Breaking the rules!
As most of you readers know, I’m a big fan of the Yakuza series. Ever since my first taste with Yakuza 3, I’ve been hooked and have eagerly anticipated whatever game Ryu Ga Gotoku Studios teased. Even if a few of the games have disappointed, the experiences are filled with wacky characters, crazy martial arts action, and an undeniable sense of style.
When Judgment was announced as Judge Eyes in Japan with a Western localization being worked on, I was ecstatic. The other Yakuza loyalists and I didn’t have to worry about potentially waiting three to five years for a single game in the series to come out. Now we were getting confirmations alongside the Japanese announcements, which was splendid news.
With that knowledge, I knew I could safely ignore any info about the game since it wouldn’t be too long before I got my hands on it. As much as I wanted to play this stylized take on a detective story and dig into the differences between Yakuza protagonist Kiryu Kazuma and Judgment star Yagami Takayuki, waiting mere months from the Japanese release was hardly difficult. I did my time leading up to the release of Yakuza 5, so this would be a cakewalk.
Imagine my surprise when Sega reached out to me to sample a pre-release demo. Even though I didn’t want to spoil too much about Judgment before launch, I enthusiastically agreed to head up to New York City because this was an opportunity I didn’t want to pass up.
It was a trip worth taking. I had a blast playing Judgment’s opening hours.
Like the majority of Yakuza games, Judgment has a slow start. You aren’t thrust immediately into action but instead, are sat down to watch a series of cutscenes that lay the groundwork for our protagonist’s plight. The game opens with a burning building and some guy menacingly laughing before switching over to star Yagami Takayuki.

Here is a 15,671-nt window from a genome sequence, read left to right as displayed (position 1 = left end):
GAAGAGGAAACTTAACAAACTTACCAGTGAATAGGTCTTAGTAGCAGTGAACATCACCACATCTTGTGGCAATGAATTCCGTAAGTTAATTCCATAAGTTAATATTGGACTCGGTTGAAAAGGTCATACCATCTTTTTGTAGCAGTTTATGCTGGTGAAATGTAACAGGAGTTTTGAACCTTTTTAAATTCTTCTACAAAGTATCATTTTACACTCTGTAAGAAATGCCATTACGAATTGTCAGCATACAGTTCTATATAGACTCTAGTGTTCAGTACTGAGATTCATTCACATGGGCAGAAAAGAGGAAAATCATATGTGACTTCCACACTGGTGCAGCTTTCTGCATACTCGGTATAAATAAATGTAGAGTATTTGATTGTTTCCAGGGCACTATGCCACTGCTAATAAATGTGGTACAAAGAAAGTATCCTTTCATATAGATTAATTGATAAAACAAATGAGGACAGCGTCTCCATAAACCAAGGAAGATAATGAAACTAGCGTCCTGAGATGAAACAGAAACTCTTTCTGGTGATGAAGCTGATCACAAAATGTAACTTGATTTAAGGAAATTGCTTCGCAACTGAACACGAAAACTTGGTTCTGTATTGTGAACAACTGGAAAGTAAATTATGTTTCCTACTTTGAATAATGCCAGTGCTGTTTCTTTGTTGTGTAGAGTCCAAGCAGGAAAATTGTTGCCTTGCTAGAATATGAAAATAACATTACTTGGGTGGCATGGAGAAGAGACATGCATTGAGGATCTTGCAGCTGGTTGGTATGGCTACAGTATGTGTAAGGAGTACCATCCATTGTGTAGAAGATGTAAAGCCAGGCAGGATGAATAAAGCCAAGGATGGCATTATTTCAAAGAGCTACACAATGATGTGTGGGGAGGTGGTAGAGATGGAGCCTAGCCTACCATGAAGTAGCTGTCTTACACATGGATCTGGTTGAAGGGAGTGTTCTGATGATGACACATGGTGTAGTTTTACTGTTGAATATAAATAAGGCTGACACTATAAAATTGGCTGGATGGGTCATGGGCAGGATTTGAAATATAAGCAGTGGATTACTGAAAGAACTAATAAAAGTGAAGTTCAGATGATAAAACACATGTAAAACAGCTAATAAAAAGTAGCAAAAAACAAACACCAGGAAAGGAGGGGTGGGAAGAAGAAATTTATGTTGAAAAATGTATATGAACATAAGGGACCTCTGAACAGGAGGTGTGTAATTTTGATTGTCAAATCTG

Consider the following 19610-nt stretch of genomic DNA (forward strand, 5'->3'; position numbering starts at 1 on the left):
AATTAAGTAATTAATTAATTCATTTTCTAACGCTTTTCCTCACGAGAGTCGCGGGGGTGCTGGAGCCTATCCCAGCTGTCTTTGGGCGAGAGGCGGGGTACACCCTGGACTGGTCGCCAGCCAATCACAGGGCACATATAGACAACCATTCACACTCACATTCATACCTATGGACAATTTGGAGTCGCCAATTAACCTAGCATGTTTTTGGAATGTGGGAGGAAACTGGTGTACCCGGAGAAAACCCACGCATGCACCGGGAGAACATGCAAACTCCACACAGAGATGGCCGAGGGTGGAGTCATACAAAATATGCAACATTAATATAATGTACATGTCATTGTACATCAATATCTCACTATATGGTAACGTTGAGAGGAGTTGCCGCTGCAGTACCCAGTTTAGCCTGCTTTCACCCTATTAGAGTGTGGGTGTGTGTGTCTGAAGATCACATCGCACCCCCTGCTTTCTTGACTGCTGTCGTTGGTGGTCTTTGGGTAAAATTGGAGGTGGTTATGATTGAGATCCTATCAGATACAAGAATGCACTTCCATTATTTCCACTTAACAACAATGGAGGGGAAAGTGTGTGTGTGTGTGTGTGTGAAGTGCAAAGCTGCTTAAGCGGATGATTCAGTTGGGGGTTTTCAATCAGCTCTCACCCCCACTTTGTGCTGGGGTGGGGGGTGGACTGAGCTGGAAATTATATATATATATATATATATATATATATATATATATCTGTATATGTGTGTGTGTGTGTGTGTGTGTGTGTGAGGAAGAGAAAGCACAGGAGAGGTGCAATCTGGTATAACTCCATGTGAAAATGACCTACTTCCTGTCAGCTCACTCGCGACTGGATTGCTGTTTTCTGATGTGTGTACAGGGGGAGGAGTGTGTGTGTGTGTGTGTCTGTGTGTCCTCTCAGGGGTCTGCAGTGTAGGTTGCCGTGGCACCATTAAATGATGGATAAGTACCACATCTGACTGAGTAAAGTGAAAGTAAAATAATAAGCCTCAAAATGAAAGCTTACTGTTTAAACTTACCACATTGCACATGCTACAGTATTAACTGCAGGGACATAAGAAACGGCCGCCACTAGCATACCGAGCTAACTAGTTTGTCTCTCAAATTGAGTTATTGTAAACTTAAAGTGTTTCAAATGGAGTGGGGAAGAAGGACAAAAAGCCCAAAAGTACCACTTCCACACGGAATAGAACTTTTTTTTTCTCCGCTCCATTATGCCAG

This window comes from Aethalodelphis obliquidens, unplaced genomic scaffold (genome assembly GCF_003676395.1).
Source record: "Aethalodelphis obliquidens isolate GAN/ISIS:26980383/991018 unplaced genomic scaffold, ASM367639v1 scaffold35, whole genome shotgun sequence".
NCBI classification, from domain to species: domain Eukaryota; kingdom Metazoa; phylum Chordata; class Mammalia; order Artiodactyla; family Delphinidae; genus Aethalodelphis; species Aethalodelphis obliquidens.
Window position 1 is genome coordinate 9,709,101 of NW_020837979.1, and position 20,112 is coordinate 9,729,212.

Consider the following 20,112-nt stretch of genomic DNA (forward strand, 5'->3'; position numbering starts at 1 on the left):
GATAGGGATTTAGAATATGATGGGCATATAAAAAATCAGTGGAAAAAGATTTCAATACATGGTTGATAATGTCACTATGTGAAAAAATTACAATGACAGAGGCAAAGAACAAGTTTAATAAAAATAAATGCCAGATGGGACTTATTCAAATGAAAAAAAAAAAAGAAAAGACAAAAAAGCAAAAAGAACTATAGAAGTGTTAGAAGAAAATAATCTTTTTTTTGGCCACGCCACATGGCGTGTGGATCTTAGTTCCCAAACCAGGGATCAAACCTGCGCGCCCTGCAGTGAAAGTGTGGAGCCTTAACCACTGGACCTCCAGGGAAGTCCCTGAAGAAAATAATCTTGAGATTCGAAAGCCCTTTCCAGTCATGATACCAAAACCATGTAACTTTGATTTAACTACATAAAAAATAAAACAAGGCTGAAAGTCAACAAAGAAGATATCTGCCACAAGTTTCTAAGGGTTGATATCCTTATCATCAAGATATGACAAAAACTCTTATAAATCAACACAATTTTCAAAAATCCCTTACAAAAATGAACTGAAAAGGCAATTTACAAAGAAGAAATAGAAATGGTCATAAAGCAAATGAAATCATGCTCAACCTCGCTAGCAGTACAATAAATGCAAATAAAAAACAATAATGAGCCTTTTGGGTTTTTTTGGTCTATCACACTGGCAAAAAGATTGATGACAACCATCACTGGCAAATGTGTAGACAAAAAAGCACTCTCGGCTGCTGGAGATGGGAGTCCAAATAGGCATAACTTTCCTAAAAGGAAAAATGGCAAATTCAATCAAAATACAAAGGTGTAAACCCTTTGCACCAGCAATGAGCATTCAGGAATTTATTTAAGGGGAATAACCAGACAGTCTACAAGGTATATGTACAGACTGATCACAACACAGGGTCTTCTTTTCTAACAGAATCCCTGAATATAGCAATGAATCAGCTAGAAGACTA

Yagami is the top defense attorney at his law firm and has just gotten a man, named Okubo Shinpei, off from a murder charge. His boss, Genda Ryuzo, is explaining to one of Yagami’s co-workers that the man is a marvel in the courtroom. He has never lost a case despite murder charges ending in a conviction 99.9% of the time. When people pick Yagami, they can rest easy knowing they’ll be acquitted.
Not as soon as Genda finishes his speech does the firm get a call from the police. Turns out Okubo couldn’t keep his hands clean because he was found at the scene of a crime bloodied and cackling. After becoming a free man, Okubo went directly home to his girlfriend, stabbed her to death, and then set the building on fire. I guess he had a lot of pent-up energy from his victory in court.
Yagami is completely distraught, having realized he failed the family of the victim. Flash forward a few years and Yagami is now working as a private investigator. He has long given up working as a lawyer since he can’t reconcile his guilt over the Okubo case. It’s a hell of an opener and sets the stage for your new style of play and obvious redemption arc.
From there, the game gives you control and ferries you through a couple of tutorials. If you’re familiar with any of the Yakuza titles, all of this should come as no surprise. You get into a fist fight, learn about combos and leveling up, and even get to explore a small section of fictional city Kamurocho before being given the reins. In between dictated battles comes some exposition from characters that show off the new systems unique to Judgment.